In the kitchen with no time to spare? Go ahead and microwave those eggs! Just be careful that you know the science behind doing it correctly or you're going to make a big mess (and maybe ruin your microwave).
Believe it or not, steak, coffee beans, caramel, and toast have something in common. It's called The Maillard Reaction and it is the reason that things get browned when they are heated. Dr. Kiki is here to explain what's going on in your kitchen.
Kitchens are full of fluids you might never have known were there. A fluid can be a liquid, gas, solid, or even plasma. Check out this episode of Food Science, as Dr. Kiki drops some knowledge regarding viscosity and her main man Sir Isaac Newton.
Dr. Kiki talks about how fermentation works, not just in creating alcoholic beverages that people enjoy, but also inside humans. Watch as she whips up some home made ginger ale at the end of the episode!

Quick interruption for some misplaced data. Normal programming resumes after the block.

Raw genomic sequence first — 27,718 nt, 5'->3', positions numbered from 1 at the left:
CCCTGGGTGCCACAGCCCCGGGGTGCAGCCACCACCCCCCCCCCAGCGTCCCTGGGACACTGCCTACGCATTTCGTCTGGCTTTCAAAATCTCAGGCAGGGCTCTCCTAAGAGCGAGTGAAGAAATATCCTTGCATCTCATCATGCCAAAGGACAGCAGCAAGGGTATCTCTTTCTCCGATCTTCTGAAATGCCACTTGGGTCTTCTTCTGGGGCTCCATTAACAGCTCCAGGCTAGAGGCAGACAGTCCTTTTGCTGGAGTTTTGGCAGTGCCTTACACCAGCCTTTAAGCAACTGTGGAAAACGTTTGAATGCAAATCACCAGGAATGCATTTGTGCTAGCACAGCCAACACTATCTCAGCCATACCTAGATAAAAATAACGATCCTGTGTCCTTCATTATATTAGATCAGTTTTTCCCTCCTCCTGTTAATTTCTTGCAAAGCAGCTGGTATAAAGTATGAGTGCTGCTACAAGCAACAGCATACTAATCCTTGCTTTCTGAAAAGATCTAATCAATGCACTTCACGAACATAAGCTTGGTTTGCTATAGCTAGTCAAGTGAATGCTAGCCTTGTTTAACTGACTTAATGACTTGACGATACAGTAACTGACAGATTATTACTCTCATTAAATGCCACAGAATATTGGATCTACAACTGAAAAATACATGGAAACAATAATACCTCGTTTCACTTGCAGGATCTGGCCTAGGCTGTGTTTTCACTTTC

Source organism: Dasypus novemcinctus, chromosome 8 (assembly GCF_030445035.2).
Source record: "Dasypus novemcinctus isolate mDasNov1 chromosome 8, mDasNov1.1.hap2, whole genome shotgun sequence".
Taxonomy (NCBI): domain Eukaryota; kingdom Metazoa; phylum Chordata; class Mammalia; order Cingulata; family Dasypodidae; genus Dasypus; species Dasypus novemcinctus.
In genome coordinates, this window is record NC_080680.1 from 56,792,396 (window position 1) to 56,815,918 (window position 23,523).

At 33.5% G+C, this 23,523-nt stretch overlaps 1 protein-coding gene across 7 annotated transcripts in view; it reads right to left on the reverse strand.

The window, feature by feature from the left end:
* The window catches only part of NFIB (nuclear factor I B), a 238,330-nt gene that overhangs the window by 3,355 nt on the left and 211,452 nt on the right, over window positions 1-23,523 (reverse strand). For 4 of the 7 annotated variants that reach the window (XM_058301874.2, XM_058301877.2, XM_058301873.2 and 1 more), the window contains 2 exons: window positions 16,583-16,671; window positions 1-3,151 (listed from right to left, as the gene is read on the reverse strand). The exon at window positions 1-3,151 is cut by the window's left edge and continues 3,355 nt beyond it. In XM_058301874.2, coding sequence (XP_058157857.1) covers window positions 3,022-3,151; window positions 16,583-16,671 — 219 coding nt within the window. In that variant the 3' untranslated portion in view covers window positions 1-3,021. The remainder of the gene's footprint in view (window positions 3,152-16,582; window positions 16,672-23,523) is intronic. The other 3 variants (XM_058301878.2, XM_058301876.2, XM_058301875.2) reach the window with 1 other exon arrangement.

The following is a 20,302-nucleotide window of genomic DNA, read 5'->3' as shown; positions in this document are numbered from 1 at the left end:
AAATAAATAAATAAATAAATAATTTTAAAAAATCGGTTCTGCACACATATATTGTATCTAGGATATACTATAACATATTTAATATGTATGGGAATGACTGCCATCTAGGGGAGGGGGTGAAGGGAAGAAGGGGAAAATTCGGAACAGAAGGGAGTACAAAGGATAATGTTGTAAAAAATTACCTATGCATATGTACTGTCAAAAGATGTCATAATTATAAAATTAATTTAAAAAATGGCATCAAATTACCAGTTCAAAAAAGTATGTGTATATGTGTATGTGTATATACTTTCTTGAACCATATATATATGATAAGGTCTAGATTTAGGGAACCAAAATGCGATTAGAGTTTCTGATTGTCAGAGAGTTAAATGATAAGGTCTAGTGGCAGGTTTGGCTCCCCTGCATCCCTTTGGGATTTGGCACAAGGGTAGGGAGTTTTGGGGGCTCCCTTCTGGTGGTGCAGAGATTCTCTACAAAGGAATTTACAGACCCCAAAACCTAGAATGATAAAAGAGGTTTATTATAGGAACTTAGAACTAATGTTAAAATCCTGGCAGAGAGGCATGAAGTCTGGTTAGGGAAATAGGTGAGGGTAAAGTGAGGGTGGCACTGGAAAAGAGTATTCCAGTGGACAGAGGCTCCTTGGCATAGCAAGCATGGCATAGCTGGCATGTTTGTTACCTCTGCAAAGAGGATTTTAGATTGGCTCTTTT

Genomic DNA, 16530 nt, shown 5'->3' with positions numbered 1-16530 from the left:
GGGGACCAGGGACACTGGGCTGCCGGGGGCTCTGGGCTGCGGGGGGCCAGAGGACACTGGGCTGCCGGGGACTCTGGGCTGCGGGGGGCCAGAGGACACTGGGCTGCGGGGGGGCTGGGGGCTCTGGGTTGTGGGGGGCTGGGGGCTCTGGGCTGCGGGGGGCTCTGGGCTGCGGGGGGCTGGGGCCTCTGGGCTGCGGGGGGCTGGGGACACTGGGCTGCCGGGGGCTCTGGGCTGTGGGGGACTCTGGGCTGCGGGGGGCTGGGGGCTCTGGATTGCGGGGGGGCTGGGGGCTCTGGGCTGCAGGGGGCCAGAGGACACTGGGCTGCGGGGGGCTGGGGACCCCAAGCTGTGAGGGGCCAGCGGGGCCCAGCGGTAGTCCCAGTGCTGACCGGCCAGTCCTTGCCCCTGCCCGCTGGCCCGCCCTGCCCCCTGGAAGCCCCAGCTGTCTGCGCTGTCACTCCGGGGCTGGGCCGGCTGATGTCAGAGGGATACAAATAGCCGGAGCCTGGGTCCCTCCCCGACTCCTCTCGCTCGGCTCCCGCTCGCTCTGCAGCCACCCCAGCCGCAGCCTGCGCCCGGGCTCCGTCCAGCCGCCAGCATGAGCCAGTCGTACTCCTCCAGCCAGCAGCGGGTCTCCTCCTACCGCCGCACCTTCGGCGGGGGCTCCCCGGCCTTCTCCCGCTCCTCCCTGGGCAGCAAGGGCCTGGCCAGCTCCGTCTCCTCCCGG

Dr. Kiki breaks down the breakdown of proteins. This is one of the most important processes in cooking, the change of protein structure under extreme conditions. With proteins, structure is everything, defining their functions.
Cereal is a staple of the American diet. Iron is one of the most important minerals that we consume through eating cereal. Knowing this, have you ever wanted to actually see the iron? Dr. Kiki shows how to do just that in this episode of Food Science.
The slipperiest stuff known to man, Teflon has made a tremendous impact on the world. Invented by accident in 1938, it has gone on to become a substance in all kinds of household items. Dr. Kiki gives us the skinny in this episode of Food Science.